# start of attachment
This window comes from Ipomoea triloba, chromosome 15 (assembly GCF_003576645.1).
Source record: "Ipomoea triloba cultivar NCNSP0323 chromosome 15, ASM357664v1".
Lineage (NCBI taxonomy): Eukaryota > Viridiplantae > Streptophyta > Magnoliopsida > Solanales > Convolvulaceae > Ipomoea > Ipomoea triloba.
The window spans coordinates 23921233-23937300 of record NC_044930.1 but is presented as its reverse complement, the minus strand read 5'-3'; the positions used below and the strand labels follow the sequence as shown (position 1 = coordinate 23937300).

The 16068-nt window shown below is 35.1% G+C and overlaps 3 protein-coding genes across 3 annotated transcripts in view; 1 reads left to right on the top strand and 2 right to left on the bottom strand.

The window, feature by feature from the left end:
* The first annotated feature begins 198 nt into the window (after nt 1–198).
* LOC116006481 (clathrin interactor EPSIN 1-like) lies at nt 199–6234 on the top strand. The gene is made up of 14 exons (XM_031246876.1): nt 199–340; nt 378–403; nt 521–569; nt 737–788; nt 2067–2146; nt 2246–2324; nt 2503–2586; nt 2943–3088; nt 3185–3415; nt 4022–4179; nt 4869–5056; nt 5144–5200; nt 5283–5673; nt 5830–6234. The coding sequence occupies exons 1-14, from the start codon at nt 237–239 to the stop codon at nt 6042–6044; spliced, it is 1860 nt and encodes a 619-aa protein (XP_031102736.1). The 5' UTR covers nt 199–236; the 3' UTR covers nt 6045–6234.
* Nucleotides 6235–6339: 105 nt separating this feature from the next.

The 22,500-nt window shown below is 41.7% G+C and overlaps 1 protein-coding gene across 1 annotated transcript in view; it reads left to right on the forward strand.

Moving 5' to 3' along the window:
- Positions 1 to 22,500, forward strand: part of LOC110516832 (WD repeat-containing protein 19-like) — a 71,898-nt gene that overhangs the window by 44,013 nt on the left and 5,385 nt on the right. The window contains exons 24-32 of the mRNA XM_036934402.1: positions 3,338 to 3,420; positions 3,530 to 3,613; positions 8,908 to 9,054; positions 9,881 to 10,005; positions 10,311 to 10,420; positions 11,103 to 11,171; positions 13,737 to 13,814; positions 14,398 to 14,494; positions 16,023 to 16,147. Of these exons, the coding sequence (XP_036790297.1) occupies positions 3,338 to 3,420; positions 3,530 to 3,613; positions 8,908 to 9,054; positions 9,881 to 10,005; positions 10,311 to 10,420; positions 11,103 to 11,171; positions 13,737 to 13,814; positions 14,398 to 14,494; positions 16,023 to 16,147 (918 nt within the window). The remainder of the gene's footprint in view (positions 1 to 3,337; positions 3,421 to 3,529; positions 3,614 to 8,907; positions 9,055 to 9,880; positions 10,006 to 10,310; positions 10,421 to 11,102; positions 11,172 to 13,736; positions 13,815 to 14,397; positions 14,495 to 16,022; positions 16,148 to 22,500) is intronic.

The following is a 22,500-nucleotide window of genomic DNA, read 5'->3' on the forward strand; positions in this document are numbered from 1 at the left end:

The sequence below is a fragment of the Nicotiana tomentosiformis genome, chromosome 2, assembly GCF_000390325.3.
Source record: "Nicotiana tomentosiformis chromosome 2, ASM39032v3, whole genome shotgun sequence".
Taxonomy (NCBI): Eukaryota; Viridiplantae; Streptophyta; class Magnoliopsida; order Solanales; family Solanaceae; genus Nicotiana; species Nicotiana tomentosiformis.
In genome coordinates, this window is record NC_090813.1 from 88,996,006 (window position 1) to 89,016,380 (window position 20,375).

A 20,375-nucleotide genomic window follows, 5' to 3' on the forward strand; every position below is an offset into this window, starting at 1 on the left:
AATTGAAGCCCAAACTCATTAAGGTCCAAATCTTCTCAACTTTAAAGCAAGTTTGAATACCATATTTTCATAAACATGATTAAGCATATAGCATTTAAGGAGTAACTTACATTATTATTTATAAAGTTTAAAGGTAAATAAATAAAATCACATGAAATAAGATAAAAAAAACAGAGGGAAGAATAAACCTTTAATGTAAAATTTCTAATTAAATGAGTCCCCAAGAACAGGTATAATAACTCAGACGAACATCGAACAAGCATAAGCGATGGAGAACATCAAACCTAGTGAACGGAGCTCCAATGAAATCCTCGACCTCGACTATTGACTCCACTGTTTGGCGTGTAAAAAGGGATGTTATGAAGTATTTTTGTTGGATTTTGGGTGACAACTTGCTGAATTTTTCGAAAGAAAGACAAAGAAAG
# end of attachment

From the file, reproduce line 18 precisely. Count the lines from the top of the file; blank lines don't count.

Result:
A 20,375-nucleotide genomic window follows, 5' to 3' on the forward strand; every position below is an offset into this window, starting at 1 on the left: